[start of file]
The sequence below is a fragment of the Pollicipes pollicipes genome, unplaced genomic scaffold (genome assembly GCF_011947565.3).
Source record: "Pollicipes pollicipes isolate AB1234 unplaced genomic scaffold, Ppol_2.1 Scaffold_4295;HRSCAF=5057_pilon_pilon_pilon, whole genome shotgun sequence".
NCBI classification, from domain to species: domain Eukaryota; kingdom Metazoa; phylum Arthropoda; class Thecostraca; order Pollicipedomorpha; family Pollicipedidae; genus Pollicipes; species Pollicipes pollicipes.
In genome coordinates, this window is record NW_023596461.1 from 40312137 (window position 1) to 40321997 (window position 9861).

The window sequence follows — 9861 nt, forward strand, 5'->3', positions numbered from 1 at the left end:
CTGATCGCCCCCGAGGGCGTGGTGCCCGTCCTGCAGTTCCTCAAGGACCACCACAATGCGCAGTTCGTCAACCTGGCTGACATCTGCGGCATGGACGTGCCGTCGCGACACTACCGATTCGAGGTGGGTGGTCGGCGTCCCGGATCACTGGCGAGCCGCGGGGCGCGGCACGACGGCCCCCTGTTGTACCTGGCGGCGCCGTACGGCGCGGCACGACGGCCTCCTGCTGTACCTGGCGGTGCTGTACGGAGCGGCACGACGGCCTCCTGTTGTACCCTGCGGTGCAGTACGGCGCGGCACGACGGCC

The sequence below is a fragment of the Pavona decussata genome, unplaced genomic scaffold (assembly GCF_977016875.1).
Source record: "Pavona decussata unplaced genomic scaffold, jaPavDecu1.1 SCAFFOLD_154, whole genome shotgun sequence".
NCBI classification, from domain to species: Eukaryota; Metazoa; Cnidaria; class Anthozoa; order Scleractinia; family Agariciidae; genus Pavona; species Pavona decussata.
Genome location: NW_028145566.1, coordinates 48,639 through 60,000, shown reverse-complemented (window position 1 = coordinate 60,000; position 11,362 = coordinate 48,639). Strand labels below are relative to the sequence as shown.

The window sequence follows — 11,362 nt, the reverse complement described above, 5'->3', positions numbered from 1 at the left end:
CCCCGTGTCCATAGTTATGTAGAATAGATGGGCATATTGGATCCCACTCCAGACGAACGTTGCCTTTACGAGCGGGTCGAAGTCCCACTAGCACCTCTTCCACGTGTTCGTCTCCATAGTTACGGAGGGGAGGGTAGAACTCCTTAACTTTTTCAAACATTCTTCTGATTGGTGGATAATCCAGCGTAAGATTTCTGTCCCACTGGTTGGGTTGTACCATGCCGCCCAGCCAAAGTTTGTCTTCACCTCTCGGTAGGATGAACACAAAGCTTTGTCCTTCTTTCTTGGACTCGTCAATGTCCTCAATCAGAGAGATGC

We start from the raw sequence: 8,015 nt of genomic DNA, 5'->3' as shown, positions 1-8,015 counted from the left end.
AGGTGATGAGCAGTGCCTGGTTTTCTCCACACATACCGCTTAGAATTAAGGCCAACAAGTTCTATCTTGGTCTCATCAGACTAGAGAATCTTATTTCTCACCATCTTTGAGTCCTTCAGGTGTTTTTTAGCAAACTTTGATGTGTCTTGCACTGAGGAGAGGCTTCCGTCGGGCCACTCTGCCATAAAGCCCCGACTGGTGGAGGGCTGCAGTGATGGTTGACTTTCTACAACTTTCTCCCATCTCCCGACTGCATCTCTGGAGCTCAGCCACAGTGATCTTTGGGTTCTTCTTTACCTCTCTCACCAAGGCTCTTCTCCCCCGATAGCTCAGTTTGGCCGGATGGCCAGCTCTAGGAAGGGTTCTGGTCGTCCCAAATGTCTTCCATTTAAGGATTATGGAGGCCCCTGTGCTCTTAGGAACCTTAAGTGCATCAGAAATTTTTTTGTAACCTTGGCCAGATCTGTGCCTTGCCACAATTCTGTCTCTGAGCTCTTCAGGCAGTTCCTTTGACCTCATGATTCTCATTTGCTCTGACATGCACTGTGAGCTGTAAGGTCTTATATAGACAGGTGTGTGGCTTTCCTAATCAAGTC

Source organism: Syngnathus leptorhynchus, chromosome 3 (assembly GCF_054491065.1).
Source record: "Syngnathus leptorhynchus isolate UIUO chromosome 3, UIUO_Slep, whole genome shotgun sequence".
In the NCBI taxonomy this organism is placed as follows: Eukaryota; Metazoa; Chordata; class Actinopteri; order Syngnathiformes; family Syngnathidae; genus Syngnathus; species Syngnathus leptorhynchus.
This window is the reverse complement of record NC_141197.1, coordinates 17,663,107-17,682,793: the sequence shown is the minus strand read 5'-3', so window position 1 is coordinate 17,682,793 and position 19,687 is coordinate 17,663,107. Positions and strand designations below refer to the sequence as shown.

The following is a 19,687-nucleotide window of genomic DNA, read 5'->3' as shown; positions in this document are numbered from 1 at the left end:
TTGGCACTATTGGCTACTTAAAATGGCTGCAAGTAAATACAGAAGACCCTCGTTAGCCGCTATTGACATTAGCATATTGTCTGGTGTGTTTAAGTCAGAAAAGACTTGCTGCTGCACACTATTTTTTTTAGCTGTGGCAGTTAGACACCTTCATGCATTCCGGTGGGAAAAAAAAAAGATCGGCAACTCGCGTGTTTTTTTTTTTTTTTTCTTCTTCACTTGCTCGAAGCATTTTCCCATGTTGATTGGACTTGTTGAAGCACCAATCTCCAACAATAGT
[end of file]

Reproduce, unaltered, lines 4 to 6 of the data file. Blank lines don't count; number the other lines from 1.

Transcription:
In genome coordinates, this window is record NW_023596461.1 from 40312137 (window position 1) to 40321997 (window position 9861).

The window sequence follows — 9861 nt, forward strand, 5'->3', positions numbered from 1 at the left end:
CTGATCGCCCCCGAGGGCGTGGTGCCCGTCCTGCAGTTCCTCAAGGACCACCACAATGCGCAGTTCGTCAACCTGGCTGACATCTGCGGCATGGACGTGCCGTCGCGACACTACCGATTCGAGGTGGGTGGTCGGCGTCCCGGATCACTGGCGAGCCGCGGGGCGCGGCACGACGGCCCCCTGTTGTACCTGGCGGCGCCGTACGGCGCGGCACGACGGCCTCCTGCTGTACCTGGCGGTGCTGTACGGAGCGGCACGACGGCCTCCTGTTGTACCCTGCGGTGCAGTACGGCGCGGCACGACGGCC